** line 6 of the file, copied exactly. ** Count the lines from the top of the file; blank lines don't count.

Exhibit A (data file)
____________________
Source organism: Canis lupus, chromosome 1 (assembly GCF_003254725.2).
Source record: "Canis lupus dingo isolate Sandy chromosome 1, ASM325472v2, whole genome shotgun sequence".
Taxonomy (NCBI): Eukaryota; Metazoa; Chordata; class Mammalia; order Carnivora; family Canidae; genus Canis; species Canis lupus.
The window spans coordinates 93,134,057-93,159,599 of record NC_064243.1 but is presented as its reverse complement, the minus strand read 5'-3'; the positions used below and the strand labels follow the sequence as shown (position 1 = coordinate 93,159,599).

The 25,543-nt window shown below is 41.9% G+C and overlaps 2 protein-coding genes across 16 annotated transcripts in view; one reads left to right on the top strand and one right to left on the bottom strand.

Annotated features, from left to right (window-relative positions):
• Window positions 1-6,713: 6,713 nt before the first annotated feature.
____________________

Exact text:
Annotated features, from left to right (window-relative positions):